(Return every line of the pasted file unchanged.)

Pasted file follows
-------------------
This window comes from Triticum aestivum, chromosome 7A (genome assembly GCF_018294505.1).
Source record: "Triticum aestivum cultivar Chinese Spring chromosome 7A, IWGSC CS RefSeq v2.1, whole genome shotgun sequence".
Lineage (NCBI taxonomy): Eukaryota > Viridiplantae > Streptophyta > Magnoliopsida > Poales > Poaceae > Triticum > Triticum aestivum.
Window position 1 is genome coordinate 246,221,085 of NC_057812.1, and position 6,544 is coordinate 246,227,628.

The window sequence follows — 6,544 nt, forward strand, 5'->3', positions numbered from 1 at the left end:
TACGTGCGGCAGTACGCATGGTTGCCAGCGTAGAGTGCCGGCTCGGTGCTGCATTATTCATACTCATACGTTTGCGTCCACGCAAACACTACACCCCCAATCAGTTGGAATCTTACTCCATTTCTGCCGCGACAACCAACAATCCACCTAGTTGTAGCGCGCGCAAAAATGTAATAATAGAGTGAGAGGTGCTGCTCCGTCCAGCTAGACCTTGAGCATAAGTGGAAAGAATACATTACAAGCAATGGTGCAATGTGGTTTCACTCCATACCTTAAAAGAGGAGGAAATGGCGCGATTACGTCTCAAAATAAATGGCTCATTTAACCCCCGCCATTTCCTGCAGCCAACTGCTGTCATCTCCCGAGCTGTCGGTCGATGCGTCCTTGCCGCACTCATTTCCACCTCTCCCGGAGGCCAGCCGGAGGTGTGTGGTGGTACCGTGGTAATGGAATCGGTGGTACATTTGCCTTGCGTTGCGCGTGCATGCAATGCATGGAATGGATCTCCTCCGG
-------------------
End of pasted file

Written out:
This window comes from Triticum aestivum, chromosome 7A (genome assembly GCF_018294505.1).
Source record: "Triticum aestivum cultivar Chinese Spring chromosome 7A, IWGSC CS RefSeq v2.1, whole genome shotgun sequence".
Lineage (NCBI taxonomy): Eukaryota > Viridiplantae > Streptophyta > Magnoliopsida > Poales > Poaceae > Triticum > Triticum aestivum.
Window position 1 is genome coordinate 246,221,085 of NC_057812.1, and position 6,544 is coordinate 246,227,628.

The window sequence follows — 6,544 nt, forward strand, 5'->3', positions numbered from 1 at the left end:
TACGTGCGGCAGTACGCATGGTTGCCAGCGTAGAGTGCCGGCTCGGTGCTGCATTATTCATACTCATACGTTTGCGTCCACGCAAACACTACACCCCCAATCAGTTGGAATCTTACTCCATTTCTGCCGCGACAACCAACAATCCACCTAGTTGTAGCGCGCGCAAAAATGTAATAATAGAGTGAGAGGTGCTGCTCCGTCCAGCTAGACCTTGAGCATAAGTGGAAAGAATACATTACAAGCAATGGTGCAATGTGGTTTCACTCCATACCTTAAAAGAGGAGGAAATGGCGCGATTACGTCTCAAAATAAATGGCTCATTTAACCCCCGCCATTTCCTGCAGCCAACTGCTGTCATCTCCCGAGCTGTCGGTCGATGCGTCCTTGCCGCACTCATTTCCACCTCTCCCGGAGGCCAGCCGGAGGTGTGTGGTGGTACCGTGGTAATGGAATCGGTGGTACATTTGCCTTGCGTTGCGCGTGCATGCAATGCATGGAATGGATCTCCTCCGG